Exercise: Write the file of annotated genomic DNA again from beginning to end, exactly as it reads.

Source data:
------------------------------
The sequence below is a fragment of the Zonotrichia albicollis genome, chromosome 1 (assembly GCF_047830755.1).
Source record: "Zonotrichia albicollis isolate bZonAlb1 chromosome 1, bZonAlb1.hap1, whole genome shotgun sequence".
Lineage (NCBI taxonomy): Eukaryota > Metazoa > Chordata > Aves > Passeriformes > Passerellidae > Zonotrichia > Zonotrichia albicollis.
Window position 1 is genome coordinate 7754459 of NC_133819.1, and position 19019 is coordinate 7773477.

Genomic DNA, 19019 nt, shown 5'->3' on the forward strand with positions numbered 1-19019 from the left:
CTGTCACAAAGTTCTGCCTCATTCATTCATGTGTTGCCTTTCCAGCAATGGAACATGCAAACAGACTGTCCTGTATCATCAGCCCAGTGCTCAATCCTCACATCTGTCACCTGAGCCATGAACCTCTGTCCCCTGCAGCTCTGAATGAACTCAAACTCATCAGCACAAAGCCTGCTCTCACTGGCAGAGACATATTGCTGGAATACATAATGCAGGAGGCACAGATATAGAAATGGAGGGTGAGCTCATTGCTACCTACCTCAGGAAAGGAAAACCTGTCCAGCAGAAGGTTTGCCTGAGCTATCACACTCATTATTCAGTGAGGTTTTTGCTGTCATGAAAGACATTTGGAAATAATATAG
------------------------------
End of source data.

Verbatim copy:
The sequence below is a fragment of the Zonotrichia albicollis genome, chromosome 1 (assembly GCF_047830755.1).
Source record: "Zonotrichia albicollis isolate bZonAlb1 chromosome 1, bZonAlb1.hap1, whole genome shotgun sequence".
Lineage (NCBI taxonomy): Eukaryota > Metazoa > Chordata > Aves > Passeriformes > Passerellidae > Zonotrichia > Zonotrichia albicollis.
Window position 1 is genome coordinate 7754459 of NC_133819.1, and position 19019 is coordinate 7773477.

Genomic DNA, 19019 nt, shown 5'->3' on the forward strand with positions numbered 1-19019 from the left:
CTGTCACAAAGTTCTGCCTCATTCATTCATGTGTTGCCTTTCCAGCAATGGAACATGCAAACAGACTGTCCTGTATCATCAGCCCAGTGCTCAATCCTCACATCTGTCACCTGAGCCATGAACCTCTGTCCCCTGCAGCTCTGAATGAACTCAAACTCATCAGCACAAAGCCTGCTCTCACTGGCAGAGACATATTGCTGGAATACATAATGCAGGAGGCACAGATATAGAAATGGAGGGTGAGCTCATTGCTACCTACCTCAGGAAAGGAAAACCTGTCCAGCAGAAGGTTTGCCTGAGCTATCACACTCATTATTCAGTGAGGTTTTTGCTGTCATGAAAGACATTTGGAAATAATATAG